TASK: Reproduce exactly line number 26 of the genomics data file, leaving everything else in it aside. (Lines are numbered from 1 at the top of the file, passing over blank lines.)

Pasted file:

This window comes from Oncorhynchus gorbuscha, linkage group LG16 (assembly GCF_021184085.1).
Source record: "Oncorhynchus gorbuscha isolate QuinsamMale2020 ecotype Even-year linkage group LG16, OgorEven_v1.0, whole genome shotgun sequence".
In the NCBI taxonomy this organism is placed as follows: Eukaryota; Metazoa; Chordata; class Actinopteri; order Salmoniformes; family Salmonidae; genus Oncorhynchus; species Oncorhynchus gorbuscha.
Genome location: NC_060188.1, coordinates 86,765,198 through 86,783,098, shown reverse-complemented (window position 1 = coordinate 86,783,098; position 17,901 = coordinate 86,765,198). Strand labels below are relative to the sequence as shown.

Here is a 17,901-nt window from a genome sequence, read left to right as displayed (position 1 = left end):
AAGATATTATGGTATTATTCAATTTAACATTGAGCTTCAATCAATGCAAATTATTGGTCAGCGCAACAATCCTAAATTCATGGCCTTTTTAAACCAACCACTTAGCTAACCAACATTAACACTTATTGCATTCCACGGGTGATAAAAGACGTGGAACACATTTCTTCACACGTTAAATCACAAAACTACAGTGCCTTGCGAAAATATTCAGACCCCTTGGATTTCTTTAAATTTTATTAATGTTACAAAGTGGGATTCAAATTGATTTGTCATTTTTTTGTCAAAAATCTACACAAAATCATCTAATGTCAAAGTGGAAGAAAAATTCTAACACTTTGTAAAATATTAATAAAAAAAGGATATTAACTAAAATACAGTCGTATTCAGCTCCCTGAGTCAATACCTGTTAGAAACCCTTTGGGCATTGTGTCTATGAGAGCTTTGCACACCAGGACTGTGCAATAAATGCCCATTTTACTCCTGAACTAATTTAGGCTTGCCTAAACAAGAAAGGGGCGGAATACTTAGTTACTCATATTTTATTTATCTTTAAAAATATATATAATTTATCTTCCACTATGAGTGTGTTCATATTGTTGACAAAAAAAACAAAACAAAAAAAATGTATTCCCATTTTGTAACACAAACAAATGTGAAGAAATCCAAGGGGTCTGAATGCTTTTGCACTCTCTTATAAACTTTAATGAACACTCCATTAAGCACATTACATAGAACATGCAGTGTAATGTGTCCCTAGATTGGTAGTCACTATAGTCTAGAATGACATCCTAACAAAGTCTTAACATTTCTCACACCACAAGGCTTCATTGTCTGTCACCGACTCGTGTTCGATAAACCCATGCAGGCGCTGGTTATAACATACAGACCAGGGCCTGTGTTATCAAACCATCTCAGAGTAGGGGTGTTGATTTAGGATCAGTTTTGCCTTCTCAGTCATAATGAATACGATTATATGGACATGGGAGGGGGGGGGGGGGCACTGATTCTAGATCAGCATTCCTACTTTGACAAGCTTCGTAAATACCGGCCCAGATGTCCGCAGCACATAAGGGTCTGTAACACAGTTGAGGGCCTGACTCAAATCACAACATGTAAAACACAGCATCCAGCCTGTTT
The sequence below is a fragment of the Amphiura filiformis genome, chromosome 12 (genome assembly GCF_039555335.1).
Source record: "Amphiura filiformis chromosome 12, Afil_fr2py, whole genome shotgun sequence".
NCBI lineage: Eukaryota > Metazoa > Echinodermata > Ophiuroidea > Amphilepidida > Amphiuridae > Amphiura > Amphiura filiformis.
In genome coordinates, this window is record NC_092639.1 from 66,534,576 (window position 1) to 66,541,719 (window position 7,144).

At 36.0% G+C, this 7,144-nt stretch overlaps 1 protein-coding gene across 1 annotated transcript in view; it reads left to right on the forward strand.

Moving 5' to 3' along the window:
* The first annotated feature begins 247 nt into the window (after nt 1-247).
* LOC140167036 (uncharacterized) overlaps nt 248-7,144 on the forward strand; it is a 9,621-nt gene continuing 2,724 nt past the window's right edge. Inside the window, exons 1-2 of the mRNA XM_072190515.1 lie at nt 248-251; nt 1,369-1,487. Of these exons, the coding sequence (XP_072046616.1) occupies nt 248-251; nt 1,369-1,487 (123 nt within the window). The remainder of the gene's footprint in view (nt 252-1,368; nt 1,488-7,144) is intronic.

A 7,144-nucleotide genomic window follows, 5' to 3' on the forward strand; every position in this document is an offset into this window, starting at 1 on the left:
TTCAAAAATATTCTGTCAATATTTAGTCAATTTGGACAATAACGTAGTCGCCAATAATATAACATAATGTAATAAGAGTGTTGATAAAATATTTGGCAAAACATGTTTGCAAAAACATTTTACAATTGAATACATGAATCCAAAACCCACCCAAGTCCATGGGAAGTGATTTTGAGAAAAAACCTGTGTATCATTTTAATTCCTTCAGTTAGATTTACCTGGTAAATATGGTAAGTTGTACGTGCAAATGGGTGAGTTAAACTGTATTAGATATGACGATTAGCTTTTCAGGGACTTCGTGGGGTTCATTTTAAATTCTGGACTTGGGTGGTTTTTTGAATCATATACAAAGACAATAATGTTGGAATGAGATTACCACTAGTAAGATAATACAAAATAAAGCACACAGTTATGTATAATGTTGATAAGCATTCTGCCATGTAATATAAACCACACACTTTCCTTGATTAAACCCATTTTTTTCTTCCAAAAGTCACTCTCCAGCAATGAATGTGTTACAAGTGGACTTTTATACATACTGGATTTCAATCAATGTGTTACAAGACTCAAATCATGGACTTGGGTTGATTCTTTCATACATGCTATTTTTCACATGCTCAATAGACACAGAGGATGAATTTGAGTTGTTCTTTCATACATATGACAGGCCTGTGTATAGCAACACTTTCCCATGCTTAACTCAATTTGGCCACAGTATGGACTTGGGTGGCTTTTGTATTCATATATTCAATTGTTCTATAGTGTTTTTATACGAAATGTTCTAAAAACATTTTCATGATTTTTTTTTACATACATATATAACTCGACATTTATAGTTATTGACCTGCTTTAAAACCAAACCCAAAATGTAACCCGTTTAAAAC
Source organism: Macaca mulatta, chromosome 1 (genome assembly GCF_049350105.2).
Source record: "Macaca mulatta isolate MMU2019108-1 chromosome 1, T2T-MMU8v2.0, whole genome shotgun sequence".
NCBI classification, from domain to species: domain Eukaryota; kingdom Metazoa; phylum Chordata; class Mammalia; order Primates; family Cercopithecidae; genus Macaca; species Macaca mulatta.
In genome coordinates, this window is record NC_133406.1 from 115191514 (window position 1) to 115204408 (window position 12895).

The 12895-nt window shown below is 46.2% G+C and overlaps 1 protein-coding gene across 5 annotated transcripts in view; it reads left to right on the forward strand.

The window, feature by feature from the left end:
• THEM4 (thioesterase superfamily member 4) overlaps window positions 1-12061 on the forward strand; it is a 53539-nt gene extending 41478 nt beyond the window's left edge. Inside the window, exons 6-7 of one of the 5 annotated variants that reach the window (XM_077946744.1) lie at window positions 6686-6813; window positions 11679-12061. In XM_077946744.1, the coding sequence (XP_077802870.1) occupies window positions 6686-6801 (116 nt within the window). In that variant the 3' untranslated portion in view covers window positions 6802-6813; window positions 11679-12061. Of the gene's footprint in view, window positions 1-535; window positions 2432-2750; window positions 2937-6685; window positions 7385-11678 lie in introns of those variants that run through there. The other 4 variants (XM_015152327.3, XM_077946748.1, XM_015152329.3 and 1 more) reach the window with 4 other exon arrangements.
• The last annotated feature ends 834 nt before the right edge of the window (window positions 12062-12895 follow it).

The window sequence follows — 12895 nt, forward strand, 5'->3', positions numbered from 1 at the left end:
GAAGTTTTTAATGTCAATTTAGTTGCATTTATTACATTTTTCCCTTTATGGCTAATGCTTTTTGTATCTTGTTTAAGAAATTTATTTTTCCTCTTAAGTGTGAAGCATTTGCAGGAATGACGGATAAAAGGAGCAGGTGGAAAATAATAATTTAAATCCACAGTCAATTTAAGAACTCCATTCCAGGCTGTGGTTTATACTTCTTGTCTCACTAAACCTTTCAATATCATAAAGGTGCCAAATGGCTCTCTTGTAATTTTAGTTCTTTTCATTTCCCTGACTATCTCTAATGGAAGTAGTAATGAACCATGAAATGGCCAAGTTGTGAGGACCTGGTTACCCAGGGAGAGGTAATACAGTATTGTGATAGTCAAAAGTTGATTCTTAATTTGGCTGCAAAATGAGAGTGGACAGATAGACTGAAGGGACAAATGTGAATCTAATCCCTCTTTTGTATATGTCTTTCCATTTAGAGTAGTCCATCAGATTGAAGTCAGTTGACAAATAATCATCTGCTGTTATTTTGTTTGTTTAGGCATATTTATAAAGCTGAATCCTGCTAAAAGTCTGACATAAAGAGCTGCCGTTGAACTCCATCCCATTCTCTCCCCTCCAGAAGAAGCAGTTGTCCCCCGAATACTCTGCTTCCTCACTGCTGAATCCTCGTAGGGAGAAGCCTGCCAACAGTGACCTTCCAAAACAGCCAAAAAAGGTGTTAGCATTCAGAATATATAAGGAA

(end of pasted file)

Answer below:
GAAGTTTTTAATGTCAATTTAGTTGCATTTATTACATTTTTCCCTTTATGGCTAATGCTTTTTGTATCTTGTTTAAGAAATTTATTTTTCCTCTTAAGTGTGAAGCATTTGCAGGAATGACGGATAAAAGGAGCAGGTGGAAAATAATAATTTAAATCCACAGTCAATTTAAGAACTCCATTCCAGGCTGTGGTTTATACTTCTTGTCTCACTAAACCTTTCAATATCATAAAGGTGCCAAATGGCTCTCTTGTAATTTTAGTTCTTTTCATTTCCCTGACTATCTCTAATGGAAGTAGTAATGAACCATGAAATGGCCAAGTTGTGAGGACCTGGTTACCCAGGGAGAGGTAATACAGTATTGTGATAGTCAAAAGTTGATTCTTAATTTGGCTGCAAAATGAGAGTGGACAGATAGACTGAAGGGACAAATGTGAATCTAATCCCTCTTTTGTATATGTCTTTCCATTTAGAGTAGTCCATCAGATTGAAGTCAGTTGACAAATAATCATCTGCTGTTATTTTGTTTGTTTAGGCATATTTATAAAGCTGAATCCTGCTAAAAGTCTGACATAAAGAGCTGCCGTTGAACTCCATCCCATTCTCTCCCCTCCAGAAGAAGCAGTTGTCCCCCGAATACTCTGCTTCCTCACTGCTGAATCCTCGTAGGGAGAAGCCTGCCAACAGTGACCTTCCAAAACAGCCAAAAAAGGTGTTAGCATTCAGAATATATAAGGAA